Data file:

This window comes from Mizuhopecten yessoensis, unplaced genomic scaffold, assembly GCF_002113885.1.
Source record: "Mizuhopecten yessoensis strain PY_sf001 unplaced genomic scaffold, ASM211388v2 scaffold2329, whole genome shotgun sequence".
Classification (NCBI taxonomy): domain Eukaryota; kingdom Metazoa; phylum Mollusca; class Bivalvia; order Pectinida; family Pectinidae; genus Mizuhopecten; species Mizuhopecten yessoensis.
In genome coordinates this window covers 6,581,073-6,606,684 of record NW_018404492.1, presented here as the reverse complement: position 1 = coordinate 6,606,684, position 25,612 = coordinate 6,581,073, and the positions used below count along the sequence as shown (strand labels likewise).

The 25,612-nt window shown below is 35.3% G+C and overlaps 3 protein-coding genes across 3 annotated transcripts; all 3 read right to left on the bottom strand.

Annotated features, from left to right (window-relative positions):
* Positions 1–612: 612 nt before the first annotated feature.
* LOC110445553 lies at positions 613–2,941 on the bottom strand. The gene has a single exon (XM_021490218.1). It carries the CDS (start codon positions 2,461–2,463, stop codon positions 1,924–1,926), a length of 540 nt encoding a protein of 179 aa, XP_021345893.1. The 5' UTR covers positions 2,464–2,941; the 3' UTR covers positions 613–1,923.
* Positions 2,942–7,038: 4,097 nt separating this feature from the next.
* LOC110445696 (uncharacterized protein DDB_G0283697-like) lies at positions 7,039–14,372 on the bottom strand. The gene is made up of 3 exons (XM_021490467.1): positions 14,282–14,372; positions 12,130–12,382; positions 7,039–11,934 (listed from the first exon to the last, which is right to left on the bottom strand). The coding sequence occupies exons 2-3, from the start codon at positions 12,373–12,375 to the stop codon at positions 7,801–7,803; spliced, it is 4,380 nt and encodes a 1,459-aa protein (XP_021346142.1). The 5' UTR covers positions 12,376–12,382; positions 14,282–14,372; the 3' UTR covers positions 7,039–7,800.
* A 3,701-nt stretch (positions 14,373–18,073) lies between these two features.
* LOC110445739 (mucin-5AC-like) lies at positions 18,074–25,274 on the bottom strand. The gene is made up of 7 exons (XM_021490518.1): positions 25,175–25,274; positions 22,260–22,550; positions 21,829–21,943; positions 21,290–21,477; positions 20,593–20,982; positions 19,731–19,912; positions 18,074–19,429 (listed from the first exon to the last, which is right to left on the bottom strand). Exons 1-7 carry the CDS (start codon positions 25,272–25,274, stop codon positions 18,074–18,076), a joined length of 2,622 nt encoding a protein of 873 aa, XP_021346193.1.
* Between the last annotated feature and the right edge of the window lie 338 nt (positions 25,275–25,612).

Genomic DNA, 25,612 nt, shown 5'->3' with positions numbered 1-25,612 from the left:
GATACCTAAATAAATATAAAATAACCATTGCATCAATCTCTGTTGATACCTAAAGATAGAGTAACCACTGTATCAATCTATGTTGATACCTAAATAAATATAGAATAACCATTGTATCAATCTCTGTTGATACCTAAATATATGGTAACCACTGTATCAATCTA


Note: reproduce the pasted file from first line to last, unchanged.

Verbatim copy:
This window comes from Mizuhopecten yessoensis, unplaced genomic scaffold, assembly GCF_002113885.1.
Source record: "Mizuhopecten yessoensis strain PY_sf001 unplaced genomic scaffold, ASM211388v2 scaffold2329, whole genome shotgun sequence".
Classification (NCBI taxonomy): domain Eukaryota; kingdom Metazoa; phylum Mollusca; class Bivalvia; order Pectinida; family Pectinidae; genus Mizuhopecten; species Mizuhopecten yessoensis.
In genome coordinates this window covers 6,581,073-6,606,684 of record NW_018404492.1, presented here as the reverse complement: position 1 = coordinate 6,606,684, position 25,612 = coordinate 6,581,073, and the positions used below count along the sequence as shown (strand labels likewise).

The 25,612-nt window shown below is 35.3% G+C and overlaps 3 protein-coding genes across 3 annotated transcripts; all 3 read right to left on the bottom strand.

Annotated features, from left to right (window-relative positions):
* Positions 1–612: 612 nt before the first annotated feature.
* LOC110445553 lies at positions 613–2,941 on the bottom strand. The gene has a single exon (XM_021490218.1). It carries the CDS (start codon positions 2,461–2,463, stop codon positions 1,924–1,926), a length of 540 nt encoding a protein of 179 aa, XP_021345893.1. The 5' UTR covers positions 2,464–2,941; the 3' UTR covers positions 613–1,923.
* Positions 2,942–7,038: 4,097 nt separating this feature from the next.
* LOC110445696 (uncharacterized protein DDB_G0283697-like) lies at positions 7,039–14,372 on the bottom strand. The gene is made up of 3 exons (XM_021490467.1): positions 14,282–14,372; positions 12,130–12,382; positions 7,039–11,934 (listed from the first exon to the last, which is right to left on the bottom strand). The coding sequence occupies exons 2-3, from the start codon at positions 12,373–12,375 to the stop codon at positions 7,801–7,803; spliced, it is 4,380 nt and encodes a 1,459-aa protein (XP_021346142.1). The 5' UTR covers positions 12,376–12,382; positions 14,282–14,372; the 3' UTR covers positions 7,039–7,800.
* A 3,701-nt stretch (positions 14,373–18,073) lies between these two features.
* LOC110445739 (mucin-5AC-like) lies at positions 18,074–25,274 on the bottom strand. The gene is made up of 7 exons (XM_021490518.1): positions 25,175–25,274; positions 22,260–22,550; positions 21,829–21,943; positions 21,290–21,477; positions 20,593–20,982; positions 19,731–19,912; positions 18,074–19,429 (listed from the first exon to the last, which is right to left on the bottom strand). Exons 1-7 carry the CDS (start codon positions 25,272–25,274, stop codon positions 18,074–18,076), a joined length of 2,622 nt encoding a protein of 873 aa, XP_021346193.1.
* Between the last annotated feature and the right edge of the window lie 338 nt (positions 25,275–25,612).

Genomic DNA, 25,612 nt, shown 5'->3' with positions numbered 1-25,612 from the left:
GATACCTAAATAAATATAAAATAACCATTGCATCAATCTCTGTTGATACCTAAAGATAGAGTAACCACTGTATCAATCTATGTTGATACCTAAATAAATATAGAATAACCATTGTATCAATCTCTGTTGATACCTAAATATATGGTAACCACTGTATCAATCTA